Självhjälp och överlevnad: en studie av Länkarna
1997 (Swedish)Doctoral thesis, monograph (Other academic)Alternative title
Self-help and survival : a study of the Links (English)
This study has been carried out as part of a Swedish investigation within the framework of an international project on the AA movement, The International Collaborative Study of Alcoholics Anonymous (ICSAA). The purpose of the study has been to describe and analyse the Link movement in terms of its character and development as a self-help movement by and for persons with alcohol problems. The questions raised encompass the movement's process of development, organisational culture and members' self-image. The most important point of departure for the analysis has been the political culture of Sweden, a culture characterised by an integrative State authority and corporatist solutions to social problems.
Data was collected by questionnaire (n=474), by observations of various Link activities, by interview and by studying the movement's seven different periodicals and other written material. Both qualitative and quantitative research approaches have been applied. A comparison with the AA movement and its members is also an important part of the study.
The Link Society movement was started in 1945, under the ideological influence first of the Oxford Group and later the AA movement, which is clearly reflected in their seven-point programme. The Link movement has rejected the more spiritual elements of the AA Programme, however, substituting the type of profane solidarity characteristic of Swedish populist movements. The formation of the Links was a backlash against the intensive expansion in Sweden of an institutional care deeply marked by the attempts, coloured by the ideas of emergent social engineering, to "organise and lay straight" the life of the ordinary citizen and not least the life of the deviant one. The movement is anchored in a working-class self-help ideology based on comrade support and the view of alcoholism as a disease, i.e. the Link movement offered an alternative to professionalised community care of alcoholics. Half of the Link movement has successively been incorporated into the government decision-making apparatus and can now be described as a political interest group with hierarchical structures and centralised decision-making. At the same time, the survival strategy of the other half of the movement has been to remain a self-help group independent of the State, a loose organisational structure and grassroots democracy. The study shows also that the Links provides the feeling of security and the opportunity for members, to build up new individual networks both within and outside the movement, and to develop a way of life, an everyday lifestyle as an alternative to the one of alcoholics.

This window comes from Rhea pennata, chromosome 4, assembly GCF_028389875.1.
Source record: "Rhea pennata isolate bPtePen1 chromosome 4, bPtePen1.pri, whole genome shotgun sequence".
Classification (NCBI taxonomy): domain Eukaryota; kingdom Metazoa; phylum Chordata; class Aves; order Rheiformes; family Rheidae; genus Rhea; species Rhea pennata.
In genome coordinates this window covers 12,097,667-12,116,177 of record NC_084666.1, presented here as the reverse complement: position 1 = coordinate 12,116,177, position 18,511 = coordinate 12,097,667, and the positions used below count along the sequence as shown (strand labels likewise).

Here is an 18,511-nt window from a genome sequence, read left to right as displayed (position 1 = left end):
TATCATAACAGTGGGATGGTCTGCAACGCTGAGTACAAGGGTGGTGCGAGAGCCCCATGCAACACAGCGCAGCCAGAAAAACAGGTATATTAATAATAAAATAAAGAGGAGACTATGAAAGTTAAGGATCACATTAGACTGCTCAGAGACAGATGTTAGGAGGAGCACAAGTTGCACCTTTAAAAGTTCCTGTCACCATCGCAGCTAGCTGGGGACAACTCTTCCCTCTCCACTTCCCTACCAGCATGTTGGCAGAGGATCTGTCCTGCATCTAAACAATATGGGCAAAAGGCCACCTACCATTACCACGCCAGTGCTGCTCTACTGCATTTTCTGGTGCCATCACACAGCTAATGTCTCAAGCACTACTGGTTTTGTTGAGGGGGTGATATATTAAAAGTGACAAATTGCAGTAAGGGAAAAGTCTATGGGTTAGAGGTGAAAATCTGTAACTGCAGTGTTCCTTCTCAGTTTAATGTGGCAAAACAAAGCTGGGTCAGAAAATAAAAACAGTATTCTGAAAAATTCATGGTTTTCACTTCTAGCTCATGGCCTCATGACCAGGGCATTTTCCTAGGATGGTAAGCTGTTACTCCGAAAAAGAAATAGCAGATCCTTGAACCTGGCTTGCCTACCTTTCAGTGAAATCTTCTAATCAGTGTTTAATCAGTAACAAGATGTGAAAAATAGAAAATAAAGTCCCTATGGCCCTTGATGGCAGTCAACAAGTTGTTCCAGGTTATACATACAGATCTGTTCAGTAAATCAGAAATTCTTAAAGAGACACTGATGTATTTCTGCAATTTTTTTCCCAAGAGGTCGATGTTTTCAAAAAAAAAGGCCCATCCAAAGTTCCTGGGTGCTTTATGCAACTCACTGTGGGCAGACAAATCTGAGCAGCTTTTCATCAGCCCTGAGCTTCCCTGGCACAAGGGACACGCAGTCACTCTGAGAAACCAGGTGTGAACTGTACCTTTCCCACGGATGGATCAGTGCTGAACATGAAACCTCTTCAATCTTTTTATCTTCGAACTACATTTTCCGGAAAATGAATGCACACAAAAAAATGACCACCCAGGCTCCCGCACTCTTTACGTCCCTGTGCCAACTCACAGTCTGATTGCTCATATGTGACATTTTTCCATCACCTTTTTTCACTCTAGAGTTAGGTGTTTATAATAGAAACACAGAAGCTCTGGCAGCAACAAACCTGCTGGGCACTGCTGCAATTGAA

Place, publisher, year, edition, pages
Stockholm: Institutionen för socialt arbete - Socialhögskolan, Stockholms universitet , 1997. , 306 p.
Rapport i socialt arbete, ISSN 0281-6288 ; 85
Research subject Social Work
IdentifiersURN: urn:nbn:se:su:diva-37013ISBN: 91-7153-703-1OAI: oai:DiVA.org:su-37013DiVA: diva2:291831
1998-01-31, Hörsal 13, Sveaplan, Stockholm, 10:00 (English)
Mäkelä, Klaus, Docent